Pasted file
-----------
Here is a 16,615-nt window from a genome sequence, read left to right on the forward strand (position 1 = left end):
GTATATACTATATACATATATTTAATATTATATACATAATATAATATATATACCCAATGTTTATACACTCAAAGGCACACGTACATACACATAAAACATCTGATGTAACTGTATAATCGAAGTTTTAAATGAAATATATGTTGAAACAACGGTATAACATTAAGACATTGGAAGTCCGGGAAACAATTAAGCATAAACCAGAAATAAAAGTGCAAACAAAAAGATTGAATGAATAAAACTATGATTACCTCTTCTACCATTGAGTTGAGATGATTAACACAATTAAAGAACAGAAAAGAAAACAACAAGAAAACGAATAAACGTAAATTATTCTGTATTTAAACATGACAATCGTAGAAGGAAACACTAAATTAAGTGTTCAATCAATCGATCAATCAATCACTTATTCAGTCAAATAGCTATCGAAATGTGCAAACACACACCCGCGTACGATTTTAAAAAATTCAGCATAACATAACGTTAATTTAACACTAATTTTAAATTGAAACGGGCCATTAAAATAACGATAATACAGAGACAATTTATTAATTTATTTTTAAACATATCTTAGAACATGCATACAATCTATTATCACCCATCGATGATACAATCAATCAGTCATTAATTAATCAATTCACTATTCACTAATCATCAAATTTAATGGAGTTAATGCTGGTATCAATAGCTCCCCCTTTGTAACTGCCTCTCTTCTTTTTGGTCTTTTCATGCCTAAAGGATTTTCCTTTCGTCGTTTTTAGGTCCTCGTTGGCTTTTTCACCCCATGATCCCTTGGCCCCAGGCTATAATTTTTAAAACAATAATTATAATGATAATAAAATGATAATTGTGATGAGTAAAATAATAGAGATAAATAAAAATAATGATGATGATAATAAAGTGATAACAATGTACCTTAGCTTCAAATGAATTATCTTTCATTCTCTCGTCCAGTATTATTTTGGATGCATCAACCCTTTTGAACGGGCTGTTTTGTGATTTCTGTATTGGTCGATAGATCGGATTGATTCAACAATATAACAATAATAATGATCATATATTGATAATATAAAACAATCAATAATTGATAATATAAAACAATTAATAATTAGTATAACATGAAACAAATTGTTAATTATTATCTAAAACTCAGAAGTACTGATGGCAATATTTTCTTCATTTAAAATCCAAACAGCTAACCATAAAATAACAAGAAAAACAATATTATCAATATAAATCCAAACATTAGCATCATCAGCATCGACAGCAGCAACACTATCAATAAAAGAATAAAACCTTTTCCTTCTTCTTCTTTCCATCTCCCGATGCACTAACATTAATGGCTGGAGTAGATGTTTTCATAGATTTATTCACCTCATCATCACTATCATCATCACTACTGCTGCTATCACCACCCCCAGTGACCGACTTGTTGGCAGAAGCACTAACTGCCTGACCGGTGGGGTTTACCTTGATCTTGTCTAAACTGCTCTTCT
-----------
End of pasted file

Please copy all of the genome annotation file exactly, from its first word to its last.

Here is a 16,615-nt window from a genome sequence, read left to right on the forward strand (position 1 = left end):
GTATATACTATATACATATATTTAATATTATATACATAATATAATATATATACCCAATGTTTATACACTCAAAGGCACACGTACATACACATAAAACATCTGATGTAACTGTATAATCGAAGTTTTAAATGAAATATATGTTGAAACAACGGTATAACATTAAGACATTGGAAGTCCGGGAAACAATTAAGCATAAACCAGAAATAAAAGTGCAAACAAAAAGATTGAATGAATAAAACTATGATTACCTCTTCTACCATTGAGTTGAGATGATTAACACAATTAAAGAACAGAAAAGAAAACAACAAGAAAACGAATAAACGTAAATTATTCTGTATTTAAACATGACAATCGTAGAAGGAAACACTAAATTAAGTGTTCAATCAATCGATCAATCAATCACTTATTCAGTCAAATAGCTATCGAAATGTGCAAACACACACCCGCGTACGATTTTAAAAAATTCAGCATAACATAACGTTAATTTAACACTAATTTTAAATTGAAACGGGCCATTAAAATAACGATAATACAGAGACAATTTATTAATTTATTTTTAAACATATCTTAGAACATGCATACAATCTATTATCACCCATCGATGATACAATCAATCAGTCATTAATTAATCAATTCACTATTCACTAATCATCAAATTTAATGGAGTTAATGCTGGTATCAATAGCTCCCCCTTTGTAACTGCCTCTCTTCTTTTTGGTCTTTTCATGCCTAAAGGATTTTCCTTTCGTCGTTTTTAGGTCCTCGTTGGCTTTTTCACCCCATGATCCCTTGGCCCCAGGCTATAATTTTTAAAACAATAATTATAATGATAATAAAATGATAATTGTGATGAGTAAAATAATAGAGATAAATAAAAATAATGATGATGATAATAAAGTGATAACAATGTACCTTAGCTTCAAATGAATTATCTTTCATTCTCTCGTCCAGTATTATTTTGGATGCATCAACCCTTTTGAACGGGCTGTTTTGTGATTTCTGTATTGGTCGATAGATCGGATTGATTCAACAATATAACAATAATAATGATCATATATTGATAATATAAAACAATCAATAATTGATAATATAAAACAATTAATAATTAGTATAACATGAAACAAATTGTTAATTATTATCTAAAACTCAGAAGTACTGATGGCAATATTTTCTTCATTTAAAATCCAAACAGCTAACCATAAAATAACAAGAAAAACAATATTATCAATATAAATCCAAACATTAGCATCATCAGCATCGACAGCAGCAACACTATCAATAAAAGAATAAAACCTTTTCCTTCTTCTTCTTTCCATCTCCCGATGCACTAACATTAATGGCTGGAGTAGATGTTTTCATAGATTTATTCACCTCATCATCACTATCATCATCACTACTGCTGCTATCACCACCCCCAGTGACCGACTTGTTGGCAGAAGCACTAACTGCCTGACCGGTGGGGTTTACCTTGATCTTGTCTAAACTGCTCTTCT